Carnegie Institution of Washington
EMBARGOED: NOT FOR RELEASE UNTIL 9:00AM EST
Tuesday April 3, 2001
CALL: Alan Boss at 202-478-8858 (email@example.com), or Tina McDowell (CIW News Office) at 202-939-1120
Are They Planets or What?
Recent observations of star-forming regions by several different groups have uncovered evidence for free-floating objects with masses inferred to be as low as 5 to 13 times the mass of Jupiter. Because such objects are incapable of burning deuterium, they have been labeled "planets," creating considerable controversy over this use of the "p-word." It has also been thought to be unlikely that objects so low in mass could have formed in the same way in which stars form, leading to the suggestion that these objects were tossed out of planetary systems. In a paper accepted for publication in the Astrophysical Journal (Letters), astrophysicist Alan P. Boss of the Carnegie Institution shows that magnetic fields may allow stars to form with minimum masses as low as about one Jupiter mass. In this case, free-floating objects with masses below 13 Jupiter masses would be best termed "sub-brown dwarfs," not "planets."
Searches for very low mass objects free-floating in young star clusters such as Orion have revealed hundreds of brown dwarf candidates with estimated masses below the hydrogen-burning limit of about 75 Jupiter masses. Free-floating objects have even been found with inferred masses below the deuterium-burning limit of about 13 Jupiter masses, prompting their designation as "planets" by some. Radial velocity surveys have detected over 50 likely planetary companions to sun-like stars, with minimum masses in the range from below one Saturn mass to over 15 Jupiter masses. Evidently the least massive, isolated objects found in young star clusters could be less massive than the most massive planetary companions to sun-like stars, blurring a mass-based distinction between stars and planets. Such observations raise an important theoretical question: Can very low mass, free-floating objects be formed directly in star-forming regions, or must they form in planetary systems and later be ejected?
Theoretical estimates of the minimum mass of an object formed by the process that forms stars had predicted that no star could have a mass less than about 3 to 10 Jupiter masses, and most likely such an object would end up with a considerably higher mass, because it would continue to gain mass after it first formed. Stars form when dense clouds of gas and dust are driven to collapse in upon themselves by their own self-gravity. During this collapse phase, protostellar clouds can sub-divide (fragment) into smaller and smaller mass objects, until such time as the cloud begins to heat above its initial temperature, increasing the pressure of the gas and helping to stifle any further fragmentation. Boss performed detailed computer calculations of this process over a decade ago, suggesting that the lowest mass object formed by protostellar collapse should be well over 10 Jupiter masses.
However, all of the previous estimates of the minimum mass neglected the effects of magnetic fields. In a new set of detailed computer calculations, Boss has included the effects of magnetic fields on protostellar fragmentation in a crude approximation, but one that appears to capture the essence of the physical effects. Magnetic fields can be thought of as stretched rubber bands, with a tension force that resists their being pinched together. During the star-formation process, magnetic fields help stop the cloud from collapsing into a single object at the center of the cloud, because of this tension force. As a result, the clouds remain more distended, and thus more able to break-up and fragment into smaller mass objects. Magnetic tension also helps the cloud to rebound away from the center once it begins to heat, leading to decompressional cooling, and the formation of even smaller mass fragments. Boss finds that four fragments as low as about one Saturn mass may form in a single collapsing cloud in this way. The system of four fragments is expected to be highly unstable and should decay by ejecting single fragments, which would then appear as isolated objects. These fragments would continue to gain mass rapidly only until they were ejected, and so could end up with masses in the range inferred for the Orion free-floaters.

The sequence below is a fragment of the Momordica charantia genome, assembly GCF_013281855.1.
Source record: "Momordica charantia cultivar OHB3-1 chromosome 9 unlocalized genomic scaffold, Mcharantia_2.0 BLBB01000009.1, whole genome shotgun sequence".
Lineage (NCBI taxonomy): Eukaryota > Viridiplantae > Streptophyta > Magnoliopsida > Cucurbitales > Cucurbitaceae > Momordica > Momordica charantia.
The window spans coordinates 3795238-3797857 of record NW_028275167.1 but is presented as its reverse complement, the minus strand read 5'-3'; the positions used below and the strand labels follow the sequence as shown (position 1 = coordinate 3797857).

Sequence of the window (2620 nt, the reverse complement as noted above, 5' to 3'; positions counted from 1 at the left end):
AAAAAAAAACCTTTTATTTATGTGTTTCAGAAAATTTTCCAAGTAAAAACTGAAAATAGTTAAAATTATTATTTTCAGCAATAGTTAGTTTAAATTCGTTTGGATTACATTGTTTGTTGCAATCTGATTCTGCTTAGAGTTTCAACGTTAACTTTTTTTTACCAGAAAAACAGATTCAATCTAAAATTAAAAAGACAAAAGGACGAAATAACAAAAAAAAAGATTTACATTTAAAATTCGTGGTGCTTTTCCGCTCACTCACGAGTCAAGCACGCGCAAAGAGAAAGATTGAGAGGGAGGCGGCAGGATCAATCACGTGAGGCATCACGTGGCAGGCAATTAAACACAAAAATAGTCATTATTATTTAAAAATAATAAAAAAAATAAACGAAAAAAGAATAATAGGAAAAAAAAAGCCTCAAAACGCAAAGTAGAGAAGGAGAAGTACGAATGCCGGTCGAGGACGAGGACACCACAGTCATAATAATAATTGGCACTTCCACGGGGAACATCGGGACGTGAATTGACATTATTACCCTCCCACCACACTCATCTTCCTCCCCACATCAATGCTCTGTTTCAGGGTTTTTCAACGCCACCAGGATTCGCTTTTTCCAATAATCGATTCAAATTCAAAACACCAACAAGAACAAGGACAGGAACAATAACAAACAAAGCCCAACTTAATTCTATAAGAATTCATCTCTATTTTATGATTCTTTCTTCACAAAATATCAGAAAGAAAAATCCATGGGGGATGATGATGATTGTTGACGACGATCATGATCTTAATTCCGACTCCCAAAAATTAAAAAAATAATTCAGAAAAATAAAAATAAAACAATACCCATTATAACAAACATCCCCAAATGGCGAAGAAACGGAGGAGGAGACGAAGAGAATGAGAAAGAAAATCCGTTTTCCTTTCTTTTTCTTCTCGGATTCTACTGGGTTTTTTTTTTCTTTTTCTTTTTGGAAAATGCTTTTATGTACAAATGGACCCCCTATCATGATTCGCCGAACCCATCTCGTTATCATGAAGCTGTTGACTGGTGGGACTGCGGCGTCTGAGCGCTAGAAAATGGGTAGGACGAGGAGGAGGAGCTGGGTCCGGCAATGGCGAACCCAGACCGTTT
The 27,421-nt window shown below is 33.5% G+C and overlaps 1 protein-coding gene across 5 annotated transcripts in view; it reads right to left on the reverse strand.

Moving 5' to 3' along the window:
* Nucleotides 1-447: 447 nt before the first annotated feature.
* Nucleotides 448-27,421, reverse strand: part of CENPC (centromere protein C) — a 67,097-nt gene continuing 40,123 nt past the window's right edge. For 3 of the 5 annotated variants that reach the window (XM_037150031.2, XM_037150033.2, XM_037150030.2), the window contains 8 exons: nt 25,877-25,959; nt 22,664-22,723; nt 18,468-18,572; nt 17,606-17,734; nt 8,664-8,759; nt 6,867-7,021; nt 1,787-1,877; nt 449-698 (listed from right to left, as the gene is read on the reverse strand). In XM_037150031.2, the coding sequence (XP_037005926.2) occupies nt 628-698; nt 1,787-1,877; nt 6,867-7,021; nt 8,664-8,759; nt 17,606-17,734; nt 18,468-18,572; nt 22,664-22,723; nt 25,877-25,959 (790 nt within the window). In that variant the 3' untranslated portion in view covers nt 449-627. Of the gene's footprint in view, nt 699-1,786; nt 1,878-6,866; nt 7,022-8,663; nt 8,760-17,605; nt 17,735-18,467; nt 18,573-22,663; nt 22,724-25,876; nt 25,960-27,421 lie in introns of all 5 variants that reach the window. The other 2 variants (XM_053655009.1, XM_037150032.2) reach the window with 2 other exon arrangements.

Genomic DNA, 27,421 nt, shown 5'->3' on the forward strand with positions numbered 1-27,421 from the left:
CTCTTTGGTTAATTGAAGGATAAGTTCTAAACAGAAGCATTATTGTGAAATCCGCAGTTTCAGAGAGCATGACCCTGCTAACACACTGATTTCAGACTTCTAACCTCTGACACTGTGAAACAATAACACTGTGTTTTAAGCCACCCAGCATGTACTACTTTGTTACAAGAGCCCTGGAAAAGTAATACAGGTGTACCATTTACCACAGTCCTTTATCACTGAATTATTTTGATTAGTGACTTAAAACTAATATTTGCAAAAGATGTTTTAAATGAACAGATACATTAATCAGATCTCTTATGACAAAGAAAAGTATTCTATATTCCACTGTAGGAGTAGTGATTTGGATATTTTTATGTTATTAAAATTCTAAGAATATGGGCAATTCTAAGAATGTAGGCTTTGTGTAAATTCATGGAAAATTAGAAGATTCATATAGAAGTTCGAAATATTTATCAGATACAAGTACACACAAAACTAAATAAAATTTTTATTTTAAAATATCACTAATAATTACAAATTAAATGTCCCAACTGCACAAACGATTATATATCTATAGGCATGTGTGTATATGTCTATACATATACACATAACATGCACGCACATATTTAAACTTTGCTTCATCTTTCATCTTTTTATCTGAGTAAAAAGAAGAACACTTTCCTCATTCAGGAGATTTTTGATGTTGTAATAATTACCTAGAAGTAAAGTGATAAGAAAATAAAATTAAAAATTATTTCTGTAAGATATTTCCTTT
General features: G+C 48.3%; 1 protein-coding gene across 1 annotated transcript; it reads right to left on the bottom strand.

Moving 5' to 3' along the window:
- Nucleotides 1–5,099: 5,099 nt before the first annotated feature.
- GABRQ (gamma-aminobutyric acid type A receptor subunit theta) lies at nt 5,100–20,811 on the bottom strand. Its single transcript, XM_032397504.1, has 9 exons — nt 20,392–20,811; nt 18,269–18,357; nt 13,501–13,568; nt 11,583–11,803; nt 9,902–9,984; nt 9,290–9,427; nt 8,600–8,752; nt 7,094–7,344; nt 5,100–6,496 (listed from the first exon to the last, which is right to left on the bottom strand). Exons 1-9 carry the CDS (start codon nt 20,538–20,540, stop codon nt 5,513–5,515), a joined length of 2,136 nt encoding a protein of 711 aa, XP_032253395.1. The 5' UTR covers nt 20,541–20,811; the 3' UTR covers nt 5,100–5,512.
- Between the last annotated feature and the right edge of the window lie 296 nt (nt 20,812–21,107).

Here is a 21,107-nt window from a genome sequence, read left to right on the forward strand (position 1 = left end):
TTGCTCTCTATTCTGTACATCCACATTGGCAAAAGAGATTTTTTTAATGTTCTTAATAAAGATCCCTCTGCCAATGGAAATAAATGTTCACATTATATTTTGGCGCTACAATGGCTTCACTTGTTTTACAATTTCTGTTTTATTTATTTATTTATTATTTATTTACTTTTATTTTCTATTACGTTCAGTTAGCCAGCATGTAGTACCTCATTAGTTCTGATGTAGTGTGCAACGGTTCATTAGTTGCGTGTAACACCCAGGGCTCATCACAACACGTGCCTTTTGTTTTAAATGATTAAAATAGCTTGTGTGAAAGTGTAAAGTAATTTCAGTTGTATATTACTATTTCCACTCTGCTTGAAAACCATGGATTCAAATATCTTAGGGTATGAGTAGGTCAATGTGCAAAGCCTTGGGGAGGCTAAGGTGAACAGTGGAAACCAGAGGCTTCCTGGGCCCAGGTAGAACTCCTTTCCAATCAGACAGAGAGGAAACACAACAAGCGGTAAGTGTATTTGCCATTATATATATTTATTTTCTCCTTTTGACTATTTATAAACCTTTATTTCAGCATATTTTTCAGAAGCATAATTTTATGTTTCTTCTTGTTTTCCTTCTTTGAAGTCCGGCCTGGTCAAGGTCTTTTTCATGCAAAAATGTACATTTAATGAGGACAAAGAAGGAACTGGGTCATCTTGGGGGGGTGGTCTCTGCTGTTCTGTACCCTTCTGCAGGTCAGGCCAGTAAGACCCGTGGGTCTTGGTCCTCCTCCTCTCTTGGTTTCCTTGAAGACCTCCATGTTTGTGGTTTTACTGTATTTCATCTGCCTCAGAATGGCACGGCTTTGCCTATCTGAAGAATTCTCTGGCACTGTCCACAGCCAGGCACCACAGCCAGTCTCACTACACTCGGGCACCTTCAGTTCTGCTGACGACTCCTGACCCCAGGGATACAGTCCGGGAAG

Boss suggests calling the free-floating objects "sub-brown dwarfs," because they probably formed in the same way that stars and brown dwarfs form, but ended up with less mass than brown dwarfs, and as a result would be less luminous, all other things being equal.
A color jpeg image of an unstable quadruple protostar system with sub-Jupiter mass components is available at:
http://www.ciw.edu/boss/ftp/formff/hhbocmb20.jpg. Boss's paper is scheduled to be published in the April 20 issue of the Astrophysical Journal (Letters).
Alan Boss is a staff member of the Carnegie Institution's Department of Terrestrial Magnetism in Washington, D.C. His work on this topic is supported in part by grants from NSF's Stellar Astronomy and Astrophysics Program and NSF's Major Research Instrumentation Program.
Carnegie Institution of Washington was founded in 1902 by Andrew Carnegie as his institution for discovery. Today, the Institution operates five research centers: the Department of Embryology in Baltimore, the Department of Plant Biology in Stanford, California, the Department of Terrestrial Magnetism and the Geophysical Laboratory, both in Washington, D.C., and the Carnegie Observatories, based in Pasadena, California with principal observing location at the Institution's Las Campanas Observatory, Chile. The DTM geochemists, seismologists, and astrophysicists are led by the Department's director, Sean Solomon. The president of Carnegie Institution is the biologist Maxine Singer. For more information about the Carnegie institution, see the web site http://www.carnegieinstitution.org